After a series of painful weeks, the U.S. dairy markets are rebounding. About five weeks ago, weekly average prices for cheese barrels and 40-pound blocks bottomed out at lows not seen since 2003. Then last week, the weekly average prices shot up by about 30 cents per pound, an unusually large leap. This week prices continued to rise, approaching $2 per pound – amounts last reached in January for cheese blocks and late 2019 for barrels. What is happening?
For starters, food service demand is picking up again as restaurants let customers back into the dining rooms. By the end of this week, all 50 states will have begun reopening in some form. Over 60% of states are already allowing on-site dining in at least some parts of the state. Restaurants decreased their kitchen inventories in March and April because the pivot to takeout was less profitable. Now restaurants are restocking on items like cheese and milk in anticipation of business picking up. Midwestern cheese manufacturers are responding by upping their output.
However, the food service industry’s recovery will be gradual, not sudden. Distancing requirements will reduce seating capacity in establishments for the near future. Over half of consumers expect the pandemic to affect their dining-out behaviors for more than four months, according to a study by Technomic. A full recovery to 2019 levels of consumer spending in food service is unlikely until mid- to late-2022. On the bright side, consumer spending rose by 4% last week, an indication it’s moving in the right direction.
A second reason for the cheese price increases is the U.S. Department of Agriculture has begun buying $100 million per month in dairy products from distributors. This undertaking is part of the federal government’s $3 billion Farmers to Families Food Box program that falls under the Families First Coronavirus Response Act. Dairy products, fresh produce and meat will be packed in commodity boxes and sent to food banks and community organizations that are working to feed Americans during the pandemic. So far, IPAP has processed orders for 100 truckloads worth of product to be sent to food banks.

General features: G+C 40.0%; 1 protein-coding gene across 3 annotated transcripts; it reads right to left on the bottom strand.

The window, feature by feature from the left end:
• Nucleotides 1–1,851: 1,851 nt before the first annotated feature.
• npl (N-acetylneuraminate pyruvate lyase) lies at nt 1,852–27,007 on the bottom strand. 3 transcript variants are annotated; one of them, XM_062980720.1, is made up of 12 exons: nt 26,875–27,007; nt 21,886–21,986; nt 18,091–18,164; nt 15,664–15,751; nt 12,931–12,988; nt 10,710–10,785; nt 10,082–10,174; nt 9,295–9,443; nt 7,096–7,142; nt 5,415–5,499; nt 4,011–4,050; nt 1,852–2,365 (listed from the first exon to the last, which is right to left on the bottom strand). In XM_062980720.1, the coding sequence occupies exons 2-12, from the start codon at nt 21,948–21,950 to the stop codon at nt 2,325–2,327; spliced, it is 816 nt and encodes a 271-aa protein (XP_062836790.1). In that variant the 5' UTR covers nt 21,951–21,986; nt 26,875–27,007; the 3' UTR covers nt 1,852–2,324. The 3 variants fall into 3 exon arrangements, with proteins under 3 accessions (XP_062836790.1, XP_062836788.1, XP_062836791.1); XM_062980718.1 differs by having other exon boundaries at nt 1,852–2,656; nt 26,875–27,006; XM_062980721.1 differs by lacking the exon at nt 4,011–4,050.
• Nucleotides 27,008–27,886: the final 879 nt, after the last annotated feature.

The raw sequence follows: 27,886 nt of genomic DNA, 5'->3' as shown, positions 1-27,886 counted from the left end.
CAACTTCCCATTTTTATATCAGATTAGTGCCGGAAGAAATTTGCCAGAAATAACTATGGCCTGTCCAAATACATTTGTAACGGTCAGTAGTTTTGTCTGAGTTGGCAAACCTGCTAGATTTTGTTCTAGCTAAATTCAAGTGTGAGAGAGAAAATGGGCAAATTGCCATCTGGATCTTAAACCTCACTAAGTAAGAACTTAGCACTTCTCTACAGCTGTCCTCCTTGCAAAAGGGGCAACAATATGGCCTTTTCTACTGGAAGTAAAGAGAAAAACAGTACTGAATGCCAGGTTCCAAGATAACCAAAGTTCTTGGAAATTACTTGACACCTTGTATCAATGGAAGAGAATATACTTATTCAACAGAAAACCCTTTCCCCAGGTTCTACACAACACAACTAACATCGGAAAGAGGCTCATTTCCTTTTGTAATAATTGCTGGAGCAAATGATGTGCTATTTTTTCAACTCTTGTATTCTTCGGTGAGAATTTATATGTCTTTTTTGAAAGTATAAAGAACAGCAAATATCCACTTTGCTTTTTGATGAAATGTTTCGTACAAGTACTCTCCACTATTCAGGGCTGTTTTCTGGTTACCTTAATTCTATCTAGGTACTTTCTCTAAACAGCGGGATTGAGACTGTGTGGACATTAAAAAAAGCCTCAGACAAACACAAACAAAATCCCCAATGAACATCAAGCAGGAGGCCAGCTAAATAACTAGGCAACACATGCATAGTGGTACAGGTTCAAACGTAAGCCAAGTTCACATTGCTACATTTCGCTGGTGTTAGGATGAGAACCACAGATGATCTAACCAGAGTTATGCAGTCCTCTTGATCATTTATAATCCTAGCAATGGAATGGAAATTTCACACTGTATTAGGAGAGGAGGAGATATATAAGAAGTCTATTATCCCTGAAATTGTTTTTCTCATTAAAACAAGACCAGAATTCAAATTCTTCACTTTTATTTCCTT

The Dairy Market Analyst estimates the USDA is buying around 3.3% of U.S. milk supplies, a number significant enough to move market pricing. One question now will be how effectively the Farmers to Families Food Box program is executed. Politico reports some companies awarded multi-million-dollar government contracts to fill the boxes are not part of the food supply chain. They include an event-marketing agency and a company that sells hand sanitizers and beauty products. If it turns out contracted companies lack the resources to complete their assignments, then the program could see delays. (Distributors can find the USDA’s solicitations for food here.)
A third factor affecting cheese prices is a decrease in milk supply. With better supply management, and reopened restaurants and the government buying milk, farmers are finding a home for the milk they recently were dumping down the drain. While this is far from a recovery for farmers, it offers them a small win they could use right now, and an upswing for them will reverberate through the supply chain.
Want weekly updates on the cheese and butter markets? IPAP updates its Market Recap with the USDA’s latest figures here every Friday.